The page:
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What Is Life?

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• • • • • • • • •

Characteristics of Living Things - Summary
Organization Evolution of populations DNA Reproduction Growth/development Response to environment Metabolism Homeostasis Contain one or more cells

Living things contain one or more Cells

Cell
-Basic unit of life - Smallest unit with the capacity to live and reproduce, independently or as part of a multicellular organism

How do we know this?
To STUDY and UNDERSTAND cells, we had to SEE them…

When were ‘cells’ first observed? a.Early 1400s b.Late 1500s c. Mid 1600s d.Early 1800s e.Early 1900s
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A Very Brief History of Cytology (Cell Biology)
Late 1500s (1595) • Zacharias Jansen invents the first microscope Mid 1600s • Leeuwenhoek greatly improves microscopes 1665 • “Micrographia”by Robert Hooke – Credited with coining the term ‘cell’ to describe the compartments he viewed in cork slices
• Hooke did not understand what his observations meant

Origin of the term 'cell‘. Robert Hooke is credited as the originator of the term ‘cell’, which he used in his description of the structure of cork. This illustration is taken from his book on microscopy, referred to as 'Micrographia'.

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A Very Brief History of Cytology (Cell Biology)
• After 1665…Not much happened in Cell Biology! • Scientists were limited by: 1) Optical instruments
• Limited resolving power of microscopes • Lack of detail
Rembrant. The Anatomy Lesson of Dr. Nicolaes Tulp. 1632

2) Their way of thinking
• 17th Century was an “Age of Observation” • Descriptive science
… “Ooohh! Look at this!!!”

• Not really interested in “WHY???”

• More than 150 years later…

A Very Brief History of Cytology (Cell Biology)
• 1830’s: Advances in Optics
– Lens quality improved – Development of the Compound Microscope
• Improved both Magnification & Resolution

• 1831: Robert Brown describes the ‘Nucleus’
– Scottish botanist, observed plant cells and plant fertilization – Noticed that every plant cell had a ‘rounded structure’ • Called it a ‘nucleus’…Latin for “kernel”
• Further implied the role of the nucleus in fertilization and development of the plant embryo
– FYI: Pollen grains suspended in water also led Brown to the discovery of ‘Brownian motion’

• Schleiden & Schwann…

A Very Brief History of Cytology (Cell Biology) 1838 • ‘Cell Theory’ put forth by Schleiden & Schwann – German scientists and colleagues – Schleiden was was a botanist
• Observed cell division in plants

– Schwann was a physiologist
• Observed cell division in animal tissues FYI: Legend has it:
• Shared their observations over dinner one evening • Schwann published these findings, omitting Schleiden as author • Thus, Schwann ‘scooped’ Schleiden!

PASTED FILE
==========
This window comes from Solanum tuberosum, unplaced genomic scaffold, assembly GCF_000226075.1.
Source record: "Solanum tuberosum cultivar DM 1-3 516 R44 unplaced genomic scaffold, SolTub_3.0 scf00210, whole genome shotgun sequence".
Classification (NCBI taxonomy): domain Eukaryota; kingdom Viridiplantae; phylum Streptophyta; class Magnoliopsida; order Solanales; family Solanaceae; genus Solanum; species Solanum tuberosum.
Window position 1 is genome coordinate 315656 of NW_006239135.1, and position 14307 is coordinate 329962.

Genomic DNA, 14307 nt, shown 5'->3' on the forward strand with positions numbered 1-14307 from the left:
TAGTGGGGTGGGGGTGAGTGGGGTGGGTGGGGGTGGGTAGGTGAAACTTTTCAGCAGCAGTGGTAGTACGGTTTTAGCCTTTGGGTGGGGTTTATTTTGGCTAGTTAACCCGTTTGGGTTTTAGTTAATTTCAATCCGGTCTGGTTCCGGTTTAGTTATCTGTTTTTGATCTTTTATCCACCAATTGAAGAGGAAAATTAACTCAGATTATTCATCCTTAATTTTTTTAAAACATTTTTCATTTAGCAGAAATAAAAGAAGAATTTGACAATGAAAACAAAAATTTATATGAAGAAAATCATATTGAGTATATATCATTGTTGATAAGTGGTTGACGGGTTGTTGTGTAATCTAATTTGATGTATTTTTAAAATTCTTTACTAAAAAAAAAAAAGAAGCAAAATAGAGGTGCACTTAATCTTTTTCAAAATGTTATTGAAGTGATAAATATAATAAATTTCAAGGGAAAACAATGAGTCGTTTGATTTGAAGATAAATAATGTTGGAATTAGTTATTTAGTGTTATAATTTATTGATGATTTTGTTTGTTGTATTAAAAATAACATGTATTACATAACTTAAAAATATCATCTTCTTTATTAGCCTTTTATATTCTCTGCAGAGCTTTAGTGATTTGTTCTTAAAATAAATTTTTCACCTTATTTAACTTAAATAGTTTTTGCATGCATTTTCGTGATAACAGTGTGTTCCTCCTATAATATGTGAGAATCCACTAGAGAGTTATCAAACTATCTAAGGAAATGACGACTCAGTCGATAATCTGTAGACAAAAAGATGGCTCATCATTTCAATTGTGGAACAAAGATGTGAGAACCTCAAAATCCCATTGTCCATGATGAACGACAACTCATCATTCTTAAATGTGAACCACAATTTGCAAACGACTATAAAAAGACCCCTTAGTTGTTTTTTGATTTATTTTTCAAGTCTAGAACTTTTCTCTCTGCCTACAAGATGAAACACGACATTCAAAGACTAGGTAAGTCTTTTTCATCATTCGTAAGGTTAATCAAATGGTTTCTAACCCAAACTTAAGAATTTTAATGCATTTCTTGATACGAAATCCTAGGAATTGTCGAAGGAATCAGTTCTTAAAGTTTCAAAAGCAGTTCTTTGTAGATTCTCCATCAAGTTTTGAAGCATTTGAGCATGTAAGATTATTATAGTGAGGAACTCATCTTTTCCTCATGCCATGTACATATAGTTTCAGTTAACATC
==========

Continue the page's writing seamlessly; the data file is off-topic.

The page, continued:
A Very Brief History of Cytology (Cell Biology)
Cell Theory - Schwann (1839)
1) The cell is the unit of structure, physiology, and organization in living things.
2) The cell retains a dual existence as a distinct entity and a building block in the construction of organisms. 3) Cells form by free-cell formation, similar to the formation of crystals

Cell Theory - Interpreted
1) All organisms consist of one or more cells. 2) Cell is the basic unit of structure for all organisms. 3) Cells form by spontaneous generation.
WHAT’S WRONG WITH THIS THEORY?
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Cell Theory - Interpreted
1) All organisms consist of one or more cells. 2) Cell is the basic unit of structure for all organisms. 3) Cells form by spontaneous generation.

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“Omnis cellula e cellula”
1855 - Virchow
- Revised Schwann’s postulate - Based on:
- Brown’s discovery of the nucleus
RudolphVirchow

- Louis Pasteur’s discoveries of ‘germs’, refuting spontaneous generation

 All cells arise from only preexisting cells
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Cell Theory - Revised

1) All organisms consist of one or more cells.
2) Cell is the basic unit of structure for all organisms.
-Schlieden &Schwan (1839)

3) Cells form by spontaneous generation.
-Schwan (1839)

3) All cells arise only from preexisting cells.
-Virchow (1855)
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Founders of Cell Biology

RobertBrown RudolphVirchow LouisPasteur

• All provided important contribution that helped create a foundation for Cell Biology

Welcome to the World of the Cell!!!

Cells are just as diverse as Organisms…
Plant Cells: Protist Cells: Bacterial Cells:

Human Cells:

FYI: Estimated that the ‘average’ human body has ~30+ trillion cells!
Source: Bianconi et al. (2013) Annals of Human Biology.40, 463-471

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Images from Figure1-1

Phylogenetic Organization of Cells

There are ____different ‘Domains’ of living organisms recognized in the contemporary phylogenetic tree of life.
a) b) c) d) e) two three four five ten

Tree of Life
• Tree of Life is continually being redrawn
– Earlier classification systems based largely on morphological characteristics • Scala naturae (350 BC)
– Classification scheme outlined in Aristotle’s History of Animals » All matter organized as decreed by God » Definition of terms still used today: Vertebrates/Invertebrates

• 2 kingdoms (1700s)
– Classification pioneered by Carl Linneaus & his bionomial taxonomy – Everything was either a Plant or an Animal » Bacteria were considered plants

• 5 kingdoms (1960’s)
– Monera (prokaryotes), Protista, Plantae, Fungi, Animalia » FYI: Original paper published in Science: